Christian Long

Marcus du Sautoy: Symmetry, Reality’s Riddle

In TED Talks on May 26, 2010 at 3:42 pm

Extra credit reflection by SYLVIA A.

Original TED page w/ speaker bio, links, comments, etc:

Marcus du Sautoy:  Symmetry, Reality’s Riddle

Ah, yes! I must say I was biased from the beginning.

I have a new fascination towards symmetry and how it applies itself in unknown ways in every aspect of our lives. This talk was more of a mathematical look at symmetry rather than its scientific factors. Now I will be the first to say math is not really my thing but, the speaker, Marcus du Sautoy created an atmosphere such that my interest was actually peeked to see what mathematical factors and numbers could be applied when studying the symmetry of an object.

Symmetry is everywhere. It lies in the foundation of everything around us, such as architecture, genetics, and chemistry. It is like the ultimate example of what organism and our surroundings strive to be like. Symmetry creates efficiency. Our society’s number one goal is to become more and more efficient as we develop, so symmetry is, and will always be a major factor as our future unfolds.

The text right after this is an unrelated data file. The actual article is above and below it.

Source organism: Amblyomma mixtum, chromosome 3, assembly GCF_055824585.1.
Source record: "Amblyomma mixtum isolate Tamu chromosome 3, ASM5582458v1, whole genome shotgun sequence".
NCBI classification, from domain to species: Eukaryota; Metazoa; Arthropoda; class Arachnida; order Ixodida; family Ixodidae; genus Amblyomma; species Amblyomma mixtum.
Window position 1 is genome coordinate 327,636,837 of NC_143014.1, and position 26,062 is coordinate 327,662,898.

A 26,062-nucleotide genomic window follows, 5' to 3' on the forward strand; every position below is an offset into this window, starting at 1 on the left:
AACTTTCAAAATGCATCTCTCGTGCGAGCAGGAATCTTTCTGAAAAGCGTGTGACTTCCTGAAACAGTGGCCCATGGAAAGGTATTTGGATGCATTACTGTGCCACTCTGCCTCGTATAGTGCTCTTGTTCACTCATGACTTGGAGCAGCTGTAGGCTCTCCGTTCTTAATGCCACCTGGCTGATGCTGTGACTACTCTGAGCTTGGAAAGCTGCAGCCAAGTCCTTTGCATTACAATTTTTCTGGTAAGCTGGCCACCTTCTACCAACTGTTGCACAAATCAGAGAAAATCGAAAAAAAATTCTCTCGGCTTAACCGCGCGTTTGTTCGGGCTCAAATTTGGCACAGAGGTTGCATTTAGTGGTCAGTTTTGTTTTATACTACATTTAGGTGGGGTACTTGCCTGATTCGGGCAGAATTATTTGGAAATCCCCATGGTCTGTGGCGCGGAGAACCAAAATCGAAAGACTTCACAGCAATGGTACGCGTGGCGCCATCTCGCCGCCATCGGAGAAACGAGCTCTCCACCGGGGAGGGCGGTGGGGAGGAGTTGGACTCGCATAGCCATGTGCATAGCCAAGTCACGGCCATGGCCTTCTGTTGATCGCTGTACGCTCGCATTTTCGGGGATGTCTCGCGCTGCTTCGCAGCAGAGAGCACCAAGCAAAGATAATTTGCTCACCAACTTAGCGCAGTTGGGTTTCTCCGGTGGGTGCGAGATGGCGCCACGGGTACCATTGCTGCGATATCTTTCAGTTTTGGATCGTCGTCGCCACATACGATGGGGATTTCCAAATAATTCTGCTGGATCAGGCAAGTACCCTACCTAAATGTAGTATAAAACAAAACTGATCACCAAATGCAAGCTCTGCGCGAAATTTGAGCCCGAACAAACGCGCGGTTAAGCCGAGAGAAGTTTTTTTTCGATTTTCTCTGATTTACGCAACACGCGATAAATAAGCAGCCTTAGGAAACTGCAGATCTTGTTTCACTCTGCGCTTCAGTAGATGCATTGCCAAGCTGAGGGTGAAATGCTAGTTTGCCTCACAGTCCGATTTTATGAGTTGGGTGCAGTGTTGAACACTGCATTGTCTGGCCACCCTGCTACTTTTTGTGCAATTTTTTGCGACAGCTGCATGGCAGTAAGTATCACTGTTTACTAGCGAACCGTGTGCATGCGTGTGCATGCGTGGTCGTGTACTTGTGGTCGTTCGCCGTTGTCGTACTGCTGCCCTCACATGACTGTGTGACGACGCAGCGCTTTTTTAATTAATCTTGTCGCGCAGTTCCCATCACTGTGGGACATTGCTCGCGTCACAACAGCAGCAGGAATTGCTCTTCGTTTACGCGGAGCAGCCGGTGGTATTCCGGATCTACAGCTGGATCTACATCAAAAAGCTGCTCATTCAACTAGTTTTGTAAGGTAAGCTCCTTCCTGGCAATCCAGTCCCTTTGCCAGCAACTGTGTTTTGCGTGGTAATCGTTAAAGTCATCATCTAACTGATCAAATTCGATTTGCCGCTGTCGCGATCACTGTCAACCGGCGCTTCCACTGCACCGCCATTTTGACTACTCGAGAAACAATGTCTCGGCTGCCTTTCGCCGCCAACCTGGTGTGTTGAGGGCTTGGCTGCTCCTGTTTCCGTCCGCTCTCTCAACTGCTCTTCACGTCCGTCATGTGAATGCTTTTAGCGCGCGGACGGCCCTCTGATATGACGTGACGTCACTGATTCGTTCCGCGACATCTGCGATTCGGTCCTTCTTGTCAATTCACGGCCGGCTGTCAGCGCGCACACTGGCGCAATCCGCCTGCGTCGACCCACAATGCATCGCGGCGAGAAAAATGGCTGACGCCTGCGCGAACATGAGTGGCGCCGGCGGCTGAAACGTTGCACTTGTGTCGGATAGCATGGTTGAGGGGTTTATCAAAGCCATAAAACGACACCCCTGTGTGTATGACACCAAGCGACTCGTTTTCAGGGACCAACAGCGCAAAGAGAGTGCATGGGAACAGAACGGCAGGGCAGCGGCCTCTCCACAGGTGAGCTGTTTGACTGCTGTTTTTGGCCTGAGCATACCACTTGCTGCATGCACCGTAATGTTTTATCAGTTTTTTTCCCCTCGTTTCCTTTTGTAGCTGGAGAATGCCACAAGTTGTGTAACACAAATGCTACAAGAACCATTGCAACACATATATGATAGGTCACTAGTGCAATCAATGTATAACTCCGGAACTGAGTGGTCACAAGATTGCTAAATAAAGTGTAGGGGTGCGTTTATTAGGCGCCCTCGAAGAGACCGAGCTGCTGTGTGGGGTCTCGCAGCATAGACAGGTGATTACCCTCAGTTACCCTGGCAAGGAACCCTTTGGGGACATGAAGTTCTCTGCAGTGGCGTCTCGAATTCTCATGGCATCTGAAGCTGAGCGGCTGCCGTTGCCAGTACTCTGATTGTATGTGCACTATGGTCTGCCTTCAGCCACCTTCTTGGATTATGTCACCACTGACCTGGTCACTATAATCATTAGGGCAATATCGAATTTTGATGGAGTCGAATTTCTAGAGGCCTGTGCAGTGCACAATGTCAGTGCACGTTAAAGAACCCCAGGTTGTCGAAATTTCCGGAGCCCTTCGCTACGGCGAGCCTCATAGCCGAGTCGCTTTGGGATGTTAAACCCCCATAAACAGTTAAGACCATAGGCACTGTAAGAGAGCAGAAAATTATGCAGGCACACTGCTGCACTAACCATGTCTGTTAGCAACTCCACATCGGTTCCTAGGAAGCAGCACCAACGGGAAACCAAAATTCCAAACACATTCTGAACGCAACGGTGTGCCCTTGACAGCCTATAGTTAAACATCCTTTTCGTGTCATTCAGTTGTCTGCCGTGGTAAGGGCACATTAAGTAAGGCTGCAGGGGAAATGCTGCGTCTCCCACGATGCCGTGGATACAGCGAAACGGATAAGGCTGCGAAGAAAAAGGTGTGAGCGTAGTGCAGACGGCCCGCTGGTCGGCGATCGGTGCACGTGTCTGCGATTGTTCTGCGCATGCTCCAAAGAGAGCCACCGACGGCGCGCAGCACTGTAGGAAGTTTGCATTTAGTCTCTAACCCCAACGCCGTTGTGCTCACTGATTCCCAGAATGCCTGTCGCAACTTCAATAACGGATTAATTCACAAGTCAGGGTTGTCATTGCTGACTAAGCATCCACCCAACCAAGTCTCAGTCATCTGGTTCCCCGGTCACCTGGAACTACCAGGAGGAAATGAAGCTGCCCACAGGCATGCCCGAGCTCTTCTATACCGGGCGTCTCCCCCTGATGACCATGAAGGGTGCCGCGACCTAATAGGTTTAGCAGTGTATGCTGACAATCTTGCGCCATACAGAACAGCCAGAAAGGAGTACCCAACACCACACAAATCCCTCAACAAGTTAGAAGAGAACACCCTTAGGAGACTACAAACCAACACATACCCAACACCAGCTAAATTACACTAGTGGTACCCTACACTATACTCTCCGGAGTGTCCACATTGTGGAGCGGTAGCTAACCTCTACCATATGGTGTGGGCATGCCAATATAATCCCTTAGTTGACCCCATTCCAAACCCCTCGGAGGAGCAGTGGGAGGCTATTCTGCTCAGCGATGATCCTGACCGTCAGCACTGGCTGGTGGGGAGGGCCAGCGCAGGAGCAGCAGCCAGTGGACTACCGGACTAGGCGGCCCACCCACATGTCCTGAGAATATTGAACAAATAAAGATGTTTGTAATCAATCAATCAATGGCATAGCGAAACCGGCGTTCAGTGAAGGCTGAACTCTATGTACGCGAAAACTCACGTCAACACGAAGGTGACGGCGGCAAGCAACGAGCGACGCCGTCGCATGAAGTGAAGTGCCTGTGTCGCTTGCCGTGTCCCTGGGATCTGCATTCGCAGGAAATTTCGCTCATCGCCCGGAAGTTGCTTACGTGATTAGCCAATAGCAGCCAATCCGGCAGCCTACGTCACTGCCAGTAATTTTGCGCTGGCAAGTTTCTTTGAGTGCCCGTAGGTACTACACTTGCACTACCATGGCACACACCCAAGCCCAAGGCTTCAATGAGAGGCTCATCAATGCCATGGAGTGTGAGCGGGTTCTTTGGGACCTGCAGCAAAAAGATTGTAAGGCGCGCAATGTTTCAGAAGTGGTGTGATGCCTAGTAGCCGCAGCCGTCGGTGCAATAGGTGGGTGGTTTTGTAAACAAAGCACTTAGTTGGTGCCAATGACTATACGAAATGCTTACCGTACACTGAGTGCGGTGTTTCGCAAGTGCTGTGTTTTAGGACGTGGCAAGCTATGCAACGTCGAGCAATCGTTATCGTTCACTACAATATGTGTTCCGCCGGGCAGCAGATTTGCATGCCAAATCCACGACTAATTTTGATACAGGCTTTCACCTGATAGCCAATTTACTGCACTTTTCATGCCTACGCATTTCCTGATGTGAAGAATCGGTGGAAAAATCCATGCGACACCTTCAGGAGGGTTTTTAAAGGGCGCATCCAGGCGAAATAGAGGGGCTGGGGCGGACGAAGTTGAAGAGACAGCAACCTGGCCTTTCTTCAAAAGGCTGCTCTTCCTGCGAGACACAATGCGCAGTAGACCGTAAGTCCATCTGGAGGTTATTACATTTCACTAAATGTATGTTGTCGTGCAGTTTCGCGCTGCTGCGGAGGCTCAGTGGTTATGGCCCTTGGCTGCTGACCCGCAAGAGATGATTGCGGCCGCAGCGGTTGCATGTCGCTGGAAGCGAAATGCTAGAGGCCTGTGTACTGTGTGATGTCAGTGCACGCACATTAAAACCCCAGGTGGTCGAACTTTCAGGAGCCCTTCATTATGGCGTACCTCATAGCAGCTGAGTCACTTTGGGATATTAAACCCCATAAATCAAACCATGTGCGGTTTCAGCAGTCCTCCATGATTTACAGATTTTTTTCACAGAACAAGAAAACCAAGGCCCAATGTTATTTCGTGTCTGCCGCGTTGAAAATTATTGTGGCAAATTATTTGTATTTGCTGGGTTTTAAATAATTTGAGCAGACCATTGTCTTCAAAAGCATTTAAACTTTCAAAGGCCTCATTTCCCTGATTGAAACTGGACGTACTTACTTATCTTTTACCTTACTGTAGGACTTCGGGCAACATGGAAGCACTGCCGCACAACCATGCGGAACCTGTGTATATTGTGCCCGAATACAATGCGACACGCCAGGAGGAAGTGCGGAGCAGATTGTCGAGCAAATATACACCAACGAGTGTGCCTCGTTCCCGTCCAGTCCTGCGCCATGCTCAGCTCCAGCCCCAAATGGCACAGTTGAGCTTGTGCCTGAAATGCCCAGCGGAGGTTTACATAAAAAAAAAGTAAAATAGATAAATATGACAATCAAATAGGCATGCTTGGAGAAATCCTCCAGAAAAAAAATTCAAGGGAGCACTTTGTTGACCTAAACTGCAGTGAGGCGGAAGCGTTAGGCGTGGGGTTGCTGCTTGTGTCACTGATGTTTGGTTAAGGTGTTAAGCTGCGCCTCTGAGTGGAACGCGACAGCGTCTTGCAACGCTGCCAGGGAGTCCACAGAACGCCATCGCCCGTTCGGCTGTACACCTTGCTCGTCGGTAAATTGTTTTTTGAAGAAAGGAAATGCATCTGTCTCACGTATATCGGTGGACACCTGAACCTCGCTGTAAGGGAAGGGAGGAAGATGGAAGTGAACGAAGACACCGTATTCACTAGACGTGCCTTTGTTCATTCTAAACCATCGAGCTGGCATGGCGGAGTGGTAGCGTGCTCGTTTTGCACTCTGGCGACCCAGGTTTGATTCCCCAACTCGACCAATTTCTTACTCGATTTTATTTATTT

But what really is symmetry? The mathematician Galois was obsessed with the study of symmetry. As Sautoy put it, he really was a pioneer in the development of the ‘language’ of symmetry. This language allows people to understand symmetry instead of just looking at it from a typical standpoint and skimming the surface of such complex subject. It’s impossible to learn about or even communicate about a topic like symmetry with out a language such as the one Sautoy illustrates during his presentation.

Now I’m going to be honest, I’m obviously not an expert on this topic. It just fascinates me.

I’m not quite familiar with the vernacular, so I got somewhat lost during the middle of his talk when he brought up the picture of the 6 types of symmetry and how the interact with each other to create new symmetries. Though this is true, I still understood the the big idea of his talk which to me, is more interesting and accessible to most people.

I think one of the most powerful things he said that summed up the spirit of his talk was this: “Leaving something incomplete makes it interesting, and gives one the feeling that there is room for growth.” This is a quote he believed described his passion for symmetry and mathematics in general. In the end, you see how much potential the study of mathematics has now with new discoveries in the world of symmetry made by passionate people like Sautoy.

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